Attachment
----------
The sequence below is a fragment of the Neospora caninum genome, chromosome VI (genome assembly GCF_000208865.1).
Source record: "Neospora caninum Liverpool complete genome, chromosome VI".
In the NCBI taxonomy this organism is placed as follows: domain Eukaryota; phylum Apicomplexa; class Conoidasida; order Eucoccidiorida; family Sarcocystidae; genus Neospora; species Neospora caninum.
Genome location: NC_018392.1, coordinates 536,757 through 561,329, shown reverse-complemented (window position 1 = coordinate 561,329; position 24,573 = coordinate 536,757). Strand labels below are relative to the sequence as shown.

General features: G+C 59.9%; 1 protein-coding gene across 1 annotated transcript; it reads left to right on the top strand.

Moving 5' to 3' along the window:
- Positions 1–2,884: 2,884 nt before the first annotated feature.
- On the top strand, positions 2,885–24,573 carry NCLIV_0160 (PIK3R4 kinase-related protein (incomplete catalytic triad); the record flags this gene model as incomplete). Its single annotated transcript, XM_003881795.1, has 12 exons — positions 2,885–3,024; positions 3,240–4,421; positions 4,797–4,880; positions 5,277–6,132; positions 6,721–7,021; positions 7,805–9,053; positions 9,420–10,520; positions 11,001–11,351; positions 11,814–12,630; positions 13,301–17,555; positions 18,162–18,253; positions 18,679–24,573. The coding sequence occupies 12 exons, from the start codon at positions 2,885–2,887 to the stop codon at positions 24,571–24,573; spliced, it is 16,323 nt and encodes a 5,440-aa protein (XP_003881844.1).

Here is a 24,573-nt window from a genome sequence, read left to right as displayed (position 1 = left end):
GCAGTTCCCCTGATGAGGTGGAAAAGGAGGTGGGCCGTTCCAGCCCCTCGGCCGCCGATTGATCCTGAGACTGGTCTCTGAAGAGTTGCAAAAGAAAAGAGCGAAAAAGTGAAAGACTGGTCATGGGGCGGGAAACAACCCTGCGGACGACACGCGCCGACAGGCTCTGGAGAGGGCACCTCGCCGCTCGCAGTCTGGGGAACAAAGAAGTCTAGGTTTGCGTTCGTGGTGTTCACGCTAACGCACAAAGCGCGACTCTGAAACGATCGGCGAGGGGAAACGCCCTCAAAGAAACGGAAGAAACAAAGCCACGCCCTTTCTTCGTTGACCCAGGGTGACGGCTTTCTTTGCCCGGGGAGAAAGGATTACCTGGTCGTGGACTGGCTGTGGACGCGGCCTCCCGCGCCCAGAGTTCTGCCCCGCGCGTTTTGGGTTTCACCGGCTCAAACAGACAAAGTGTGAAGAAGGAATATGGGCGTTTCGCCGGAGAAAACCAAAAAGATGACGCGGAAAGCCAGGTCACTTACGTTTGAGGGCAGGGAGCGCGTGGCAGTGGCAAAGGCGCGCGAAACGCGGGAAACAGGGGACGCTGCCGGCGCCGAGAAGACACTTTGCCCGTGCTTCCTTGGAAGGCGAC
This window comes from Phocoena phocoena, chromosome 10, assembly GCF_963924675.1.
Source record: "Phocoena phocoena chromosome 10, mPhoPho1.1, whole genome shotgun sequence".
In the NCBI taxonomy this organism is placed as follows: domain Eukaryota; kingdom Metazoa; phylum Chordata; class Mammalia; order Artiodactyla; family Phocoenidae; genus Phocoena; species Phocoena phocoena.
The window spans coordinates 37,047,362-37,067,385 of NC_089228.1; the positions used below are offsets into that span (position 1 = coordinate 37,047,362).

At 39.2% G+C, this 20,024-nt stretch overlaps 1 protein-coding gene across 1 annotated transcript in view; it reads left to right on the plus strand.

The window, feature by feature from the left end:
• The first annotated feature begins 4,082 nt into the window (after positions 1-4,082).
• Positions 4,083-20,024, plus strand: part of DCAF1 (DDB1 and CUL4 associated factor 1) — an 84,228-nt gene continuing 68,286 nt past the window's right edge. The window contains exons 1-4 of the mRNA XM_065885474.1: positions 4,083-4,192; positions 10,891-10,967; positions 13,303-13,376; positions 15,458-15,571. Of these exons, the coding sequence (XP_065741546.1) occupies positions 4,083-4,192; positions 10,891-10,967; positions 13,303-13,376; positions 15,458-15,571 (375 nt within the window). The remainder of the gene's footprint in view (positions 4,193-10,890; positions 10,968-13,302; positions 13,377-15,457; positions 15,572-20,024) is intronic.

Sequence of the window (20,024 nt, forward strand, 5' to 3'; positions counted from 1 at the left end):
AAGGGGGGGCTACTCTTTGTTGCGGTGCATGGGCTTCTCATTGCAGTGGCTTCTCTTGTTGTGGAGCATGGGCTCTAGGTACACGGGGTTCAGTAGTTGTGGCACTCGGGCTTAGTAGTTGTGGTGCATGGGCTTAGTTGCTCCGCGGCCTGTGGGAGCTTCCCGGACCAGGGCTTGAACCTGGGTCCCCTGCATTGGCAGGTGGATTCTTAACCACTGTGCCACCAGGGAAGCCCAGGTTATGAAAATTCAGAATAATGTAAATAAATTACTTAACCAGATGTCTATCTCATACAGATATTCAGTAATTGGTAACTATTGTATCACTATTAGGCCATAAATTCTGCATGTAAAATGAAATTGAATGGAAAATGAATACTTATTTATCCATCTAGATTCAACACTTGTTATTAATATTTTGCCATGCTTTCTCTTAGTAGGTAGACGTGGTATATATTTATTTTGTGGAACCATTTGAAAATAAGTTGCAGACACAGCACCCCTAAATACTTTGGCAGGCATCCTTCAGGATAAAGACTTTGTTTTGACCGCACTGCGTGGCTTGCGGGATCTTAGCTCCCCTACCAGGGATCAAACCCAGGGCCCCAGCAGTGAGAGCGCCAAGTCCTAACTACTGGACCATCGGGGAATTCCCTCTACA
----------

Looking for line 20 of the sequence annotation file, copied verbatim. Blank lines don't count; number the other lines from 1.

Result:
AAGGGGGGGCTACTCTTTGTTGCGGTGCATGGGCTTCTCATTGCAGTGGCTTCTCTTGTTGTGGAGCATGGGCTCTAGGTACACGGGGTTCAGTAGTTGTGGCACTCGGGCTTAGTAGTTGTGGTGCATGGGCTTAGTTGCTCCGCGGCCTGTGGGAGCTTCCCGGACCAGGGCTTGAACCTGGGTCCCCTGCATTGGCAGGTGGATTCTTAACCACTGTGCCACCAGGGAAGCCCAGGTTATGAAAATTCAGAATAATGTAAATAAATTACTTAACCAGATGTCTATCTCATACAGATATTCAGTAATTGGTAACTATTGTATCACTATTAGGCCATAAATTCTGCATGTAAAATGAAATTGAATGGAAAATGAATACTTATTTATCCATCTAGATTCAACACTTGTTATTAATATTTTGCCATGCTTTCTCTTAGTAGGTAGACGTGGTATATATTTATTTTGTGGAACCATTTGAAAATAAGTTGCAGACACAGCACCCCTAAATACTTTGGCAGGCATCCTTCAGGATAAAGACTTTGTTTTGACCGCACTGCGTGGCTTGCGGGATCTTAGCTCCCCTACCAGGGATCAAACCCAGGGCCCCAGCAGTGAGAGCGCCAAGTCCTAACTACTGGACCATCGGGGAATTCCCTCTACA